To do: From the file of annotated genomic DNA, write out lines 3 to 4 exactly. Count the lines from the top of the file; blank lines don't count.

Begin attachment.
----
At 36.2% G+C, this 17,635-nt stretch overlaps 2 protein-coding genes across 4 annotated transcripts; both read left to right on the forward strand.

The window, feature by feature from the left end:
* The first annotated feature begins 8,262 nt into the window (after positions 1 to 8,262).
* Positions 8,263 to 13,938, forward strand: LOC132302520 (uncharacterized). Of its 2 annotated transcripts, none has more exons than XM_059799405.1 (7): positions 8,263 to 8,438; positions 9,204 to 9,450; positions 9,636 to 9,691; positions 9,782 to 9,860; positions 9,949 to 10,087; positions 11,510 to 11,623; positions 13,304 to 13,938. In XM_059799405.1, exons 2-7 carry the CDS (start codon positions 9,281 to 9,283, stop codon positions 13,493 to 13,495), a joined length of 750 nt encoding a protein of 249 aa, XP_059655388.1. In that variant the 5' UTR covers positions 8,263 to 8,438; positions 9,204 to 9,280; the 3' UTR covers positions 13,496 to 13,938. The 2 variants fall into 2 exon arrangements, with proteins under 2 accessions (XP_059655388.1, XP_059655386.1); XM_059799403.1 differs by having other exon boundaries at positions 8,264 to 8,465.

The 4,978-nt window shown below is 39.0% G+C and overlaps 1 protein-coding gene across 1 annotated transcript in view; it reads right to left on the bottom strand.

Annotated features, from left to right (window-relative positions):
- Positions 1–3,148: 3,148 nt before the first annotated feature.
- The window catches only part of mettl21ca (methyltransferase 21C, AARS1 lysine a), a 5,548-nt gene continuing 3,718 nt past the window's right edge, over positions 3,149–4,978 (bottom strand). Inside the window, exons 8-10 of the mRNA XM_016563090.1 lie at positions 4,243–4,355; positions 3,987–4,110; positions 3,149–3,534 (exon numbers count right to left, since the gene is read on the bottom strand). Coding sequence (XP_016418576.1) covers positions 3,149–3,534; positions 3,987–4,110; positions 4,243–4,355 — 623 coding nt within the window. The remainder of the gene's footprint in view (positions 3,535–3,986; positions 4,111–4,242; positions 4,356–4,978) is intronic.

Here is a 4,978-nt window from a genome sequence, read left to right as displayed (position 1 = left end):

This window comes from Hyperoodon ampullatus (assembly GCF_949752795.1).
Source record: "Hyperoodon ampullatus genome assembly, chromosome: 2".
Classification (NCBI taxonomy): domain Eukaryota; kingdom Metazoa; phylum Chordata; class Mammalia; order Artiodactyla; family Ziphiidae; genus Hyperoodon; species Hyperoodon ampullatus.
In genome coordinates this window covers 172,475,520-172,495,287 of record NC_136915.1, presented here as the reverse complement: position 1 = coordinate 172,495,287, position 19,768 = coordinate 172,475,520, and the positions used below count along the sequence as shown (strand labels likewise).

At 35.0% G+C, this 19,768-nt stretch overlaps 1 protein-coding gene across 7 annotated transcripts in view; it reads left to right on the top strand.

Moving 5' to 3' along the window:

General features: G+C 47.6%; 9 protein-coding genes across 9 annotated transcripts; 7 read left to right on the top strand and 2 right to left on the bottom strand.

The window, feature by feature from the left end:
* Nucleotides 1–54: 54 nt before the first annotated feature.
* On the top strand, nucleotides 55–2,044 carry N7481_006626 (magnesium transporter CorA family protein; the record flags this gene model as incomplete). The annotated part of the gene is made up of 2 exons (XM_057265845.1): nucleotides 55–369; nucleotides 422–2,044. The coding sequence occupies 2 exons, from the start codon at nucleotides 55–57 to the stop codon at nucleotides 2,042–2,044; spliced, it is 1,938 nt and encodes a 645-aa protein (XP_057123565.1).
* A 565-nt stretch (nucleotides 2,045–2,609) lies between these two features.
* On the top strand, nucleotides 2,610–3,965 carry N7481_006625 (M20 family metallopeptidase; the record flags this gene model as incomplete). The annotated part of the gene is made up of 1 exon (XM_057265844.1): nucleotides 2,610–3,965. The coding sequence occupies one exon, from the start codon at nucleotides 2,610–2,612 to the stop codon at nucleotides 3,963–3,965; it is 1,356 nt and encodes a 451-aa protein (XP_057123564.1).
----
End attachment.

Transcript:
* The first annotated feature begins 8,262 nt into the window (after positions 1 to 8,262).
* Positions 8,263 to 13,938, forward strand: LOC132302520 (uncharacterized). Of its 2 annotated transcripts, none has more exons than XM_059799405.1 (7): positions 8,263 to 8,438; positions 9,204 to 9,450; positions 9,636 to 9,691; positions 9,782 to 9,860; positions 9,949 to 10,087; positions 11,510 to 11,623; positions 13,304 to 13,938. In XM_059799405.1, exons 2-7 carry the CDS (start codon positions 9,281 to 9,283, stop codon positions 13,493 to 13,495), a joined length of 750 nt encoding a protein of 249 aa, XP_059655388.1. In that variant the 5' UTR covers positions 8,263 to 8,438; positions 9,204 to 9,280; the 3' UTR covers positions 13,496 to 13,938. The 2 variants fall into 2 exon arrangements, with proteins under 2 accessions (XP_059655388.1, XP_059655386.1); XM_059799403.1 differs by having other exon boundaries at positions 8,264 to 8,465.